Public invited to have their say on island-wide voting
A REVIEW of island-wide voting is being launched today by the Scrutiny Management Committee.
But it is ruling out a bid to scrap island-wide voting or change it substantially ahead of the next general election in 2025.
‘There will be no change to the fundamental way deputies are elected in 2025,’ said Scrutiny president Yvonne Burford.
The committee is inviting comments for its review over the next seven weeks. It hopes to complete its work and recommend any changes by the end of the year.
Guernsey’s first general election by full island-wide voting was held in October 2020.
‘My committee considers that such a substantial change to the way we elect our government should be reviewed and feedback from the community should be sought in order to inform the operation of general elections beyond 2025,’ said Deputy Burford.
‘We want to hear from the public and all interested parties.
‘As chair of the review, it is not my job to pre-empt any part of the review. However, I am sure many people, including candidates in the 2020 election and the douzaines, will be keen to share their thoughts.’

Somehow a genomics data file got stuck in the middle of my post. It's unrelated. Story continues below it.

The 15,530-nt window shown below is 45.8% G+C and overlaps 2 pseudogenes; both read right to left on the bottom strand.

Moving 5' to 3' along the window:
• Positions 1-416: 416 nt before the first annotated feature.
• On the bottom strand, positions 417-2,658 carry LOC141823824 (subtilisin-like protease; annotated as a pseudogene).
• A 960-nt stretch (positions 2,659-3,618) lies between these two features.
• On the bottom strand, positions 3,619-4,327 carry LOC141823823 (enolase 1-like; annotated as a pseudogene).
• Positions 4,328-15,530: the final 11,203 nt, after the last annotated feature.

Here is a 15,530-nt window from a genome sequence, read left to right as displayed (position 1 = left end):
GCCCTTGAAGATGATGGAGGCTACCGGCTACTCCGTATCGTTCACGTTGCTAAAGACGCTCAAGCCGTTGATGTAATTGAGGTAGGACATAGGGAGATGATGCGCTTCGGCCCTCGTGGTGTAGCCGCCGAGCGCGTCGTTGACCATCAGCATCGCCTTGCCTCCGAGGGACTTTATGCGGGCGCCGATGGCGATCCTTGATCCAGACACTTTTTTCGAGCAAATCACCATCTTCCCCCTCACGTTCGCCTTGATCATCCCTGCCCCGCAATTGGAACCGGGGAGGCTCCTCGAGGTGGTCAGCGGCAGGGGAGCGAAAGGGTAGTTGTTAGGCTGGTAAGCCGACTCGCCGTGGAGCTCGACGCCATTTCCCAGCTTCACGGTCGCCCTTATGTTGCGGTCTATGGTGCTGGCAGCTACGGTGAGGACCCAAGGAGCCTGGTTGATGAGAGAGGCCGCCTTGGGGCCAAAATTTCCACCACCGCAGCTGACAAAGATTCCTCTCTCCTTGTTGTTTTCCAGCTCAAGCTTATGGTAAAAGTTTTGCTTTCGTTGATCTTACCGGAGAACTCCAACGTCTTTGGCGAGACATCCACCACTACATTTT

The SMC has appointed a panel to lead the review. Deputy Burford is joined on the panel by Deputies Simon Fairclough and Carl Meerveld and former Deputies Chris Green and Michelle Le Clerc.
‘The review will look to evaluate the success of the changes made in 2020,’ said the SMC.
‘It will seek feedback from the community and consider the demonstrable and perceived advantages and disadvantages of the island-wide voting election process.
‘The panel will explore evidence submitted, undertake further research and conduct public hearings to gain additional evidence to support the review process.
‘The review will make evidence-based recommendations for future action detailed in a report which will be released into the public domain at the conclusion of the review.’
Deputy Burford said the costs of the review would largely be met within the committee's existing budget.
Guernsey introduced full island-wide voting after it was backed in a referendum two years earlier. Each voter had up to 38 votes and there were 119 candidates.
The cost of the election was just over £510,000 in addition to expenditure of just under £365,000 to compile a new electoral roll.
Recommendations on improvements to the electoral system have already been made by Commonwealth Parliamentary Association election observers and the island’s Registrar-General of Electors.
Guidance on making a submission to the SMC’s current review and the full terms of reference can be found on the States’ website at www.gov.gg/scrutiny.
The deadline for submissions is 24 March.